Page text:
- by Motherhood Hospital
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- Aug 08 2017
Dengue and malaria could be dangerous for pregnant women!
Dengue, malaria, chikungunya, swine flu are common in the monsoon season. While these conditions are life threatening, it could be more dangerous for pregnant women. During pregnancy, their immunity is at an all time low, and the health of the fetus could be compromised if the mother gets infected with any of the viruses.
According to the Directorate of National Vector Borne Disease Control Programme (NVBDCP), so far, the total dengue cases in the country are 28,702. Last one week alone saw 2,536 cases with ten deaths. While we are trying hard to fight the malaria epidemic, the NVBDCP states that about 90 percent of the Indian population lives in malaria prone areas.
Here Dr Asha Hiremath, consultant obstetrics and gynaecology, Motherhood Hospitals, Bengaluru explains why pregnant women should take adequate care to safeguard themselves from dengue and malaria:
Why is dengue dangerous?
Dengue infection in pregnancy carries the risk of haemorrhage for both the mother and the baby. Also, there is a serious risk of premature delivery and fetal death if the mother contracts dengue infection during the later stage of pregnancy. In the case of infection developing close to the delivery, there is a risk of vertical transmission which means the infection might pass from the mother to baby across the placenta, through the breast milk, or by direct contact during or after birth.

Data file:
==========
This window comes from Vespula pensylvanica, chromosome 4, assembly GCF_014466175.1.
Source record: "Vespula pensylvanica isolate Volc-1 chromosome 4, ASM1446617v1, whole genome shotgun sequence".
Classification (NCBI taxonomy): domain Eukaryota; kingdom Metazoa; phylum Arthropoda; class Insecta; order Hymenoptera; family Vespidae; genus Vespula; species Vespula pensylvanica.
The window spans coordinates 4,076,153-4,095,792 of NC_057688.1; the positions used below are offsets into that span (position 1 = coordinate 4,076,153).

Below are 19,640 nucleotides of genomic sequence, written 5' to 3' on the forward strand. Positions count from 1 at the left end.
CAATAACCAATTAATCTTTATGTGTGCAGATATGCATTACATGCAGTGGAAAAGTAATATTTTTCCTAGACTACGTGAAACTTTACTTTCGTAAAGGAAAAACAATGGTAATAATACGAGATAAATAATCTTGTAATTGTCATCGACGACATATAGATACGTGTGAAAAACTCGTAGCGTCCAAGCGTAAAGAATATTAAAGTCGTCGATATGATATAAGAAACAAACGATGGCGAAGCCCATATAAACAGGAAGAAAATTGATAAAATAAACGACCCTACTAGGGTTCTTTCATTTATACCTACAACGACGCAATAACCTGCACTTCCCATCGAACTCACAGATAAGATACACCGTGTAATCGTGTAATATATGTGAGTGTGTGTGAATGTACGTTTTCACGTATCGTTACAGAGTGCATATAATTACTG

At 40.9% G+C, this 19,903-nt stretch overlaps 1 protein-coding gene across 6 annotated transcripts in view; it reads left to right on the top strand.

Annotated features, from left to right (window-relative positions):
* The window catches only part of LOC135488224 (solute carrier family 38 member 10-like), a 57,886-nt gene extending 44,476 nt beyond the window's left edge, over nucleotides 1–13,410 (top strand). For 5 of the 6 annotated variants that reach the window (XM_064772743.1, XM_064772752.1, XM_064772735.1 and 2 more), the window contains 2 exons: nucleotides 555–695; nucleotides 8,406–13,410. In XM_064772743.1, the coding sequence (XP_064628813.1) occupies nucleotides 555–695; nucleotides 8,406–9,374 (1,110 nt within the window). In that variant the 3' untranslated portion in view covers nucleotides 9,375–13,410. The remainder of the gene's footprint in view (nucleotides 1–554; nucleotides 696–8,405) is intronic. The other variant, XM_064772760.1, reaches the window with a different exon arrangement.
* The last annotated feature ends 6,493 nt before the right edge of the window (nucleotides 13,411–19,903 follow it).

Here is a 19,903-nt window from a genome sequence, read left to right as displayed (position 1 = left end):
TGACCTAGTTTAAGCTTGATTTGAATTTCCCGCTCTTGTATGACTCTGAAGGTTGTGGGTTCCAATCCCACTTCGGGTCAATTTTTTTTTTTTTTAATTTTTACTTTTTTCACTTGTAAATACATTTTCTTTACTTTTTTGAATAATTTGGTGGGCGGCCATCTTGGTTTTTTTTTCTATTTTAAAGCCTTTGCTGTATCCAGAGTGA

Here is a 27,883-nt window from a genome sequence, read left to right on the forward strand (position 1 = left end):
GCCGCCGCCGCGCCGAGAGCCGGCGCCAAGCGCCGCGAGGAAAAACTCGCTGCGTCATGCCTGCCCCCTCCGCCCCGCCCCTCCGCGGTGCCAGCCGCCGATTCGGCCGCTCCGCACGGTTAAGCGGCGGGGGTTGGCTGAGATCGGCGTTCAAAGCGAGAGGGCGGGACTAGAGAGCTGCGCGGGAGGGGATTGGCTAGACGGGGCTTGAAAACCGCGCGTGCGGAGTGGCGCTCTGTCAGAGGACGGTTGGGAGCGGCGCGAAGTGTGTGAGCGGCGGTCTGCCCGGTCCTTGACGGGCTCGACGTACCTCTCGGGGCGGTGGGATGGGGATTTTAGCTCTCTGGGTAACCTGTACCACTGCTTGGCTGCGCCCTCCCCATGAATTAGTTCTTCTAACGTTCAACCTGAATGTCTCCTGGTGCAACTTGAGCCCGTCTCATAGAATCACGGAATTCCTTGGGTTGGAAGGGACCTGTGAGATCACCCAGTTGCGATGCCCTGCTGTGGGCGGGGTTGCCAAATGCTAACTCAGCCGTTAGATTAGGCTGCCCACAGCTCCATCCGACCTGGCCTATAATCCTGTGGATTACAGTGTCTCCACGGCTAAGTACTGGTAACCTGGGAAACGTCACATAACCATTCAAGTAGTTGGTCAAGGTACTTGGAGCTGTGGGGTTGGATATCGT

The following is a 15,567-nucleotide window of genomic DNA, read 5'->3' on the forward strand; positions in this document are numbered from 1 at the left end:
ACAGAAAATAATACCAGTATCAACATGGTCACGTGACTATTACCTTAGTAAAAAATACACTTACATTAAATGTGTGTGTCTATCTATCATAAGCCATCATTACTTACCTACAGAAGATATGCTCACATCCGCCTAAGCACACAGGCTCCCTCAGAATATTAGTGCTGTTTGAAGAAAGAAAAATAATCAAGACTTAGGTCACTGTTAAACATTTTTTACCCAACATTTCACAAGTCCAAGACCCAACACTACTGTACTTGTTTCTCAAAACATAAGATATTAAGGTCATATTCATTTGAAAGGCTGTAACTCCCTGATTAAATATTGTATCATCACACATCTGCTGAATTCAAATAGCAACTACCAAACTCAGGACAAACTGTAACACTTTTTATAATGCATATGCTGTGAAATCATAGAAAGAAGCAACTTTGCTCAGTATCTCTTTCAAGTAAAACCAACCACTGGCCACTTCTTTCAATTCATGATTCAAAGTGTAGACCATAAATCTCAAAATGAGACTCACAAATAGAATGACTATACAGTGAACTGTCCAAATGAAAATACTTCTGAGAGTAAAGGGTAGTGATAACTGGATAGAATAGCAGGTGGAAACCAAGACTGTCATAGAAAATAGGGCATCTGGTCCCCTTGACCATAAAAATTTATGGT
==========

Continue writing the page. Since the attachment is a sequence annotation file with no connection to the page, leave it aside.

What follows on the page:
Why is malaria dangerous?
Similar to dengue, malaria during pregnancy can lead to miscarriage, congenital infections, etc. Malaria can also cause anaemia in pregnant women and may result in convulsion, kidney failure or other major organ damage. Like dengue, this can also lead to fetal death and miscarriage.
What to do to avoid dengue and malaria during pregnancy
- Don’t travel to areas where dengue, malaria are prevalent
- Keep your surroundings clean. Close the window in the morning and evening to avoid mosquitoes from entering the house
- Wear protective clothing like long pants, long sleeve dresses
- Use bed nets, preferably treated with an insecticide to prevent mosquito bites
How to treat dengue and malaria during pregnancy
- Drink plenty of fluids like water, fresh juice, coconut water. This will help to prevent dehydration.
- Avoid taking medicines like aspirin for fever. This may lead to bleeding. and other complication and if that happens, report the same to your doctor immediately.
- Antipyretics prescribed should be taken on time to help manage fever and body pain.
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